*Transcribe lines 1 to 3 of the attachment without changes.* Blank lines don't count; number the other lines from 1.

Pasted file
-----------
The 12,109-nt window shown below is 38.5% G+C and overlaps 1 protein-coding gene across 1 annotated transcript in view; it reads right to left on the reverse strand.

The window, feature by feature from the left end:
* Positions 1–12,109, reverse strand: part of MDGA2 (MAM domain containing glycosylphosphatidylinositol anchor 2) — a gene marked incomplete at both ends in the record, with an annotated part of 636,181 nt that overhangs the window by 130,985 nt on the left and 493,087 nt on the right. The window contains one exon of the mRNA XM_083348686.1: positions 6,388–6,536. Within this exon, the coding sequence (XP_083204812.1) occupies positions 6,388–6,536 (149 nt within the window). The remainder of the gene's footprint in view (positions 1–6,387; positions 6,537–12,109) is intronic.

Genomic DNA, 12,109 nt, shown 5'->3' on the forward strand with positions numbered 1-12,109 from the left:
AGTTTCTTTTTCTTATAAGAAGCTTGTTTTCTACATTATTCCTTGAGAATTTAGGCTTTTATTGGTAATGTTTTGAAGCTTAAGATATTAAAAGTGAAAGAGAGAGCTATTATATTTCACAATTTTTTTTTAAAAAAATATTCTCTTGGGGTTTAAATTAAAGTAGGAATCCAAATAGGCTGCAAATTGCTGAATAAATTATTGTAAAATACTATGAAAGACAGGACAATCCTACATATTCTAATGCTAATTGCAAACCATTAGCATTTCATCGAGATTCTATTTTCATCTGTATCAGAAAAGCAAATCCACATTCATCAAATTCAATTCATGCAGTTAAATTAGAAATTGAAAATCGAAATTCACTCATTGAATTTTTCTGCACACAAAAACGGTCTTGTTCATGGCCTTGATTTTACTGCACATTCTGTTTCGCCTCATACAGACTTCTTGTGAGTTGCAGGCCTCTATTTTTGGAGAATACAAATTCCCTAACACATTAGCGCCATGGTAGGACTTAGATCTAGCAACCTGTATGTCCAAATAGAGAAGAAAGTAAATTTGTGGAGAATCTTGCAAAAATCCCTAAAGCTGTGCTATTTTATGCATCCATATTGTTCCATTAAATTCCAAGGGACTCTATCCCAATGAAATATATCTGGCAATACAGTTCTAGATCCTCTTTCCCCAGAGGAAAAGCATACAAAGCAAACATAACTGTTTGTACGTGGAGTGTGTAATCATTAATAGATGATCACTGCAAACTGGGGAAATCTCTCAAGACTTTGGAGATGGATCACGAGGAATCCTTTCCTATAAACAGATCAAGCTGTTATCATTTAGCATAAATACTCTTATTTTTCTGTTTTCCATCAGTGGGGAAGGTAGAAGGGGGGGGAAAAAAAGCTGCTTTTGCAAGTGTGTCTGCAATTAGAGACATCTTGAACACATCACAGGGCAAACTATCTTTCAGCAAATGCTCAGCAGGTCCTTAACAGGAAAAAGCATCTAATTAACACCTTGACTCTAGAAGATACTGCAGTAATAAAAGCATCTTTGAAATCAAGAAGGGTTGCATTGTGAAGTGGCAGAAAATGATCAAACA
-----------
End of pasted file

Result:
The 12,109-nt window shown below is 38.5% G+C and overlaps 1 protein-coding gene across 1 annotated transcript in view; it reads right to left on the reverse strand.

The window, feature by feature from the left end:
* Positions 1–12,109, reverse strand: part of MDGA2 (MAM domain containing glycosylphosphatidylinositol anchor 2) — a gene marked incomplete at both ends in the record, with an annotated part of 636,181 nt that overhangs the window by 130,985 nt on the left and 493,087 nt on the right. The window contains one exon of the mRNA XM_083348686.1: positions 6,388–6,536. Within this exon, the coding sequence (XP_083204812.1) occupies positions 6,388–6,536 (149 nt within the window). The remainder of the gene's footprint in view (positions 1–6,387; positions 6,537–12,109) is intronic.